Monday, November 30, 2015

Heidelberg Christmas Markets by train from Kaiserslautern

We debated driving just over an hour to Heidelberg, or taking the train for 1 ½ hours. When we woke up and saw thick fog and just barely-above-freezing temperatures, we unanimously voted on the train. Tickets were not available online, but the schedule was, so we drove a few minutes to the “Hauptbahnhof” in K-town and parked our car (6 Euro fee at departure).
The train ticket machine had a handy British flag and the instructions popped up in English. We bought one-way tickets to Heidelberg-Altstadt because the larger Christmas markets are in the old town. We didn’t see any option to buy a round-trip ticket (9.70 Euro per person each way). Not sure how much a parking garage in Heidelberg would have cost, but the fog and potential for rush hour traffic on the way home made the train tickets worth it to us, plus on street parking was about non-existent.
We had time to stop at the bakery in the train station before going to our platform shortly before the train pulled into the station. We found seats and had our tickets ready to be stamped, but no conductor came through during this leg of the trip. 

The scenery was nice, and we read books most of the way through 20 or so stops. The train got more crowded the closer to Heidelberg that we got, but we were past any morning rush hour there might have been, so it was never over-crowded.
We walked a few blocks from the train station to the first of the Christmas markets, which included a small skating rink, plenty of sausages for sale, and potato pankakes (Reibkuchen) with apple sauce. They tasted great, of course. We passed on a 50 cent toilet trailer. The next market was just a block away, and had many vendors of gifts/crafts, as well as food. We had lunch at an Italian restaurant that didn’t charge for tap water- a big thank you for that! All the customers at the time were Americans. We did not see a whole lot of vegetarian/health foods at the market stalls, and restaurants/cafés of course have heated bathrooms.
 We started down the world’s (allegedly) longest pedestrian shopping street, and checked out an apple store (no new ipad today!), and an ice cream/dessert shop with a large sticker of Sesame Street's cookie monster on the glass door. Several churches were open for people to stop in, light a candle (50 cents donation), and sit for a moment. We came upon another market area, and bumped into some people we knew from Ramstein Air Base. One indoor Christmas ornament store was playing American carols at full volume.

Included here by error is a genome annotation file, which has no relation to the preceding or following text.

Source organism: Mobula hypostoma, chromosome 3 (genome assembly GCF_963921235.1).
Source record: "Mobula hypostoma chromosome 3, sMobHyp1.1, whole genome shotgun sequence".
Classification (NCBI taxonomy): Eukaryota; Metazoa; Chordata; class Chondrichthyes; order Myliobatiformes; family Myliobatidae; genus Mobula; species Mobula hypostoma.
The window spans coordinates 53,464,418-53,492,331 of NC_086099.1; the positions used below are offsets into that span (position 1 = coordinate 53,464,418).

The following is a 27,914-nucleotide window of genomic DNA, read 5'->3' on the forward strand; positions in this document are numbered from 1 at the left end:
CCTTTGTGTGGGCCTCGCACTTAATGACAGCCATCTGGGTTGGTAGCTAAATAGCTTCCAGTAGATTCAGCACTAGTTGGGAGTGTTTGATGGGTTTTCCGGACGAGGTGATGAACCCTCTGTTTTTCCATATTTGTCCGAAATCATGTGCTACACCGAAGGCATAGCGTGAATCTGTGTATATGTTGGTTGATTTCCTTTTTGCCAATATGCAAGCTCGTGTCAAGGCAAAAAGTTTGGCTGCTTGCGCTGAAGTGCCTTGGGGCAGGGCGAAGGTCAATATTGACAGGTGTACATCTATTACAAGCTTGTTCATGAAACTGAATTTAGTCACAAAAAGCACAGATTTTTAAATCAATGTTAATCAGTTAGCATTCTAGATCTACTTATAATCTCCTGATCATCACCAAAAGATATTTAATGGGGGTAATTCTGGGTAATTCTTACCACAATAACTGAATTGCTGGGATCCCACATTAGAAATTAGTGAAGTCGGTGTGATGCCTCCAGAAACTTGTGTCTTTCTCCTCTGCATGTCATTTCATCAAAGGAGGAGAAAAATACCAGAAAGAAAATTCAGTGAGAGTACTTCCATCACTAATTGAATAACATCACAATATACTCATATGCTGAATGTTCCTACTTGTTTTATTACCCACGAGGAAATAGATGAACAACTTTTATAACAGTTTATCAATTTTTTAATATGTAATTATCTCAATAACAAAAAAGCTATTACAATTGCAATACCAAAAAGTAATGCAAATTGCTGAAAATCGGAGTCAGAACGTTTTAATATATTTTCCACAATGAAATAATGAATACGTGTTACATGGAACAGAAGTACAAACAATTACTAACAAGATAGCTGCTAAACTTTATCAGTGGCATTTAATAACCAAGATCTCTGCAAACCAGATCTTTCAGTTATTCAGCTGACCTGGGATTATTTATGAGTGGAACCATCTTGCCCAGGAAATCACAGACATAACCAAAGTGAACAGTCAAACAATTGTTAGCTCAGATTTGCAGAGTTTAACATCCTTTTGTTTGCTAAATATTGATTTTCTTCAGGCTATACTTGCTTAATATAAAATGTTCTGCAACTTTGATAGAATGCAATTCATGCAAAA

Providing excellent customer service is something that small German shops pride themselves in. Jeff’s wallet had been disintegrating over the months, and when we stopped at a leather shop, the salesperson showed Jeff a dozen men’s wallets and narrowed down his options based on his preferences for size, color, style, etc.
A stupendous hot chocolate followed at nearby "Schmelzpunkt" and we stocked up on shower gel at “Lush”. A cute gadget shop yielded stocking stuffers, and another small market stall area included more food and arts/crafts that we didn’t get this time around.

We ended our day trip at “Red”, a vegetarian restaurant closer to the main train station. Even if you are not vegetarian, the healthy and delicious choices at the hot and cold buffets are worth the expense. We walked to the Hauptbahnhof, bought return tickets at the machine, and didn’t even have time to look at the shops as we jogged to our train. Our tickets were checked just as soon as we pulled out of the station. It was a full train most of the way back, but everyone had a seat. During one short delay, the announcer informed us of the reason and apologized for the inconvenience. All in all, we’d take the train again to Heidelberg. Due to the fog, we didn’t go up to the castle this time, but we heard that there is another Christmas market at the castle.

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